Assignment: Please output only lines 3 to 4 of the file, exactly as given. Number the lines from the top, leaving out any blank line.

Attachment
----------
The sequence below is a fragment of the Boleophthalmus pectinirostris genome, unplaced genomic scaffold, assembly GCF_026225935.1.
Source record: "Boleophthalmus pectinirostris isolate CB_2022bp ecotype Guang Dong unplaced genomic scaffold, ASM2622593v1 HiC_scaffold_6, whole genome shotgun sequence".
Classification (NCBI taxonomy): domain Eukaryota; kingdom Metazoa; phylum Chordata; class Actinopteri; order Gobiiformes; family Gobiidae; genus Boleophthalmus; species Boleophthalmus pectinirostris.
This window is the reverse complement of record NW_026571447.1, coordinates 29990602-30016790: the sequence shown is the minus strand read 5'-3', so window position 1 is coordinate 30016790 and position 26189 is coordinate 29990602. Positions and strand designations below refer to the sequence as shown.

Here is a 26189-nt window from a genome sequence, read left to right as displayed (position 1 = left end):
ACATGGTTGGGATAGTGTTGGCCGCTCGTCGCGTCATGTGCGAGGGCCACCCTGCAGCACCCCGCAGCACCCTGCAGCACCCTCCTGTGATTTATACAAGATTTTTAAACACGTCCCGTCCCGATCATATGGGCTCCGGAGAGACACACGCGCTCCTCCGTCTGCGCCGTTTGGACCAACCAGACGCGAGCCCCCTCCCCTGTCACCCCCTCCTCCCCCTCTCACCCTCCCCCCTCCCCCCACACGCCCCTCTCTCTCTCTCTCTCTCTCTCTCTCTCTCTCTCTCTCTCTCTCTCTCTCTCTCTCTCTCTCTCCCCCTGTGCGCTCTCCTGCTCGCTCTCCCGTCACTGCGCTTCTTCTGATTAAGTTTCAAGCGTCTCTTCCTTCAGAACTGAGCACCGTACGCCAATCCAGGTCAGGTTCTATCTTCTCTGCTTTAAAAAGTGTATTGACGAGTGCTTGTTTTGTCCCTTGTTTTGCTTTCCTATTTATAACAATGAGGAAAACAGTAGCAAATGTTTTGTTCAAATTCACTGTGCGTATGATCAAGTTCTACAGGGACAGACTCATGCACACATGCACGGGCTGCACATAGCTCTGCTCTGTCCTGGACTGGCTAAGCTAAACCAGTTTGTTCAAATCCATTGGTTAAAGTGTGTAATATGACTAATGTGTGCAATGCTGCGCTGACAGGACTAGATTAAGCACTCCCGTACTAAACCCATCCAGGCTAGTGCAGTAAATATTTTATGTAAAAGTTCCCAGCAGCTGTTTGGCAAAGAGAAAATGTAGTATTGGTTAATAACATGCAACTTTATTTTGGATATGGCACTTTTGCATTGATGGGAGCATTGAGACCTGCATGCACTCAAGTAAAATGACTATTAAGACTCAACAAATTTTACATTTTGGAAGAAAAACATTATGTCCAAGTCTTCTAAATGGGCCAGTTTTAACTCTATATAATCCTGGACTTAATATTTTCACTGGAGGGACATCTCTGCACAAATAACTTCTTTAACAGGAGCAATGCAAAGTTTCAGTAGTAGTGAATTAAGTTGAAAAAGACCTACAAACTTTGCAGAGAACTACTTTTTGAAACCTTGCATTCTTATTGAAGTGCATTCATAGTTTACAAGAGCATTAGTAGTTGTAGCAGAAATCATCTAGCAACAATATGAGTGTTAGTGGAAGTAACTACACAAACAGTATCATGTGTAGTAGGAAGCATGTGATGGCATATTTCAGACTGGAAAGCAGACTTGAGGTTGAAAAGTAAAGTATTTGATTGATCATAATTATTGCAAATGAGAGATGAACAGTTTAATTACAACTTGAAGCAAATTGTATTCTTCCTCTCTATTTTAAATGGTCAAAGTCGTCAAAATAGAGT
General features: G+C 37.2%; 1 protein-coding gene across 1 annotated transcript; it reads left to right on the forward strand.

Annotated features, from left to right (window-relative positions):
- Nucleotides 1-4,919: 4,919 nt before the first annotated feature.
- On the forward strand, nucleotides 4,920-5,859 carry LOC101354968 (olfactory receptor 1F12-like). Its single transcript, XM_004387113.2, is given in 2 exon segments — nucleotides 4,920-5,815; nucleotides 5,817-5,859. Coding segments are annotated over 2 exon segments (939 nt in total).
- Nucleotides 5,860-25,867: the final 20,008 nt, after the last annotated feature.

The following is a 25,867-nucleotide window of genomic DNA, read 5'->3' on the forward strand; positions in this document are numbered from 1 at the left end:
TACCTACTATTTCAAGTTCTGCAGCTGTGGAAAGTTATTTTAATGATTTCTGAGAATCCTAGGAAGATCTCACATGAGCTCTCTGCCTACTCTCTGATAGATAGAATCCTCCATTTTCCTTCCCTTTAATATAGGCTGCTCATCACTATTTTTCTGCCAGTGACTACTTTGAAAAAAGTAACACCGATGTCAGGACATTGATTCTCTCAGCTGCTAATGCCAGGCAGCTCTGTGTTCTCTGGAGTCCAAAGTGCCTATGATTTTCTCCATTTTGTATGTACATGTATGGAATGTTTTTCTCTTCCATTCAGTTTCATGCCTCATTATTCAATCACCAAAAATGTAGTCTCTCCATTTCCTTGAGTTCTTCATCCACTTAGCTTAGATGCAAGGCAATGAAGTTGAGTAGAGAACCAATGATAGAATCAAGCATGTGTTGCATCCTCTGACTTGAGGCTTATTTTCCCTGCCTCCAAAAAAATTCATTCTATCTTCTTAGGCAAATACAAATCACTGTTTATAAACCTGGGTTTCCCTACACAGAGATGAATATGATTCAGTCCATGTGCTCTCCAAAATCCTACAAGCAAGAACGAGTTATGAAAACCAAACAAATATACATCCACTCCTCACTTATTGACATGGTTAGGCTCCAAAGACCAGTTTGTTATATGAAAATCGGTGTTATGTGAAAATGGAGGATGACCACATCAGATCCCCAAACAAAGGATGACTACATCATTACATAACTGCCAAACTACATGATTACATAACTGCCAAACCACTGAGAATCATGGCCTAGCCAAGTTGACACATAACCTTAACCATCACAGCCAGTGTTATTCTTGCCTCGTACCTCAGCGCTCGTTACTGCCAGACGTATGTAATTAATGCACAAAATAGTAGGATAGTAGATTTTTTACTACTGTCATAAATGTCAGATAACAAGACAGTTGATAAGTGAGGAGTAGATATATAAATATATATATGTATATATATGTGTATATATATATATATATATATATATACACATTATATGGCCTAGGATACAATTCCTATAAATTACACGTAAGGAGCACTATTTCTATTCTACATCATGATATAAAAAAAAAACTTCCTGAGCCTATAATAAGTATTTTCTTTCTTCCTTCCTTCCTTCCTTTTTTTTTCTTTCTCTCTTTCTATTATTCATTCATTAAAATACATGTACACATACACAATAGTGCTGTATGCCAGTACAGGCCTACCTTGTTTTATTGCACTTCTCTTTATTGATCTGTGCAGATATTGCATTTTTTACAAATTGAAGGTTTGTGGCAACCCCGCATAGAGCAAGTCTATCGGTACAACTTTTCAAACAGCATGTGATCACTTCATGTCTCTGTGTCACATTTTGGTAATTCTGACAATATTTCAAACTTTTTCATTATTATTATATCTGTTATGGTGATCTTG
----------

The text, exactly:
Classification (NCBI taxonomy): domain Eukaryota; kingdom Metazoa; phylum Chordata; class Actinopteri; order Gobiiformes; family Gobiidae; genus Boleophthalmus; species Boleophthalmus pectinirostris.
This window is the reverse complement of record NW_026571447.1, coordinates 29990602-30016790: the sequence shown is the minus strand read 5'-3', so window position 1 is coordinate 30016790 and position 26189 is coordinate 29990602. Positions and strand designations below refer to the sequence as shown.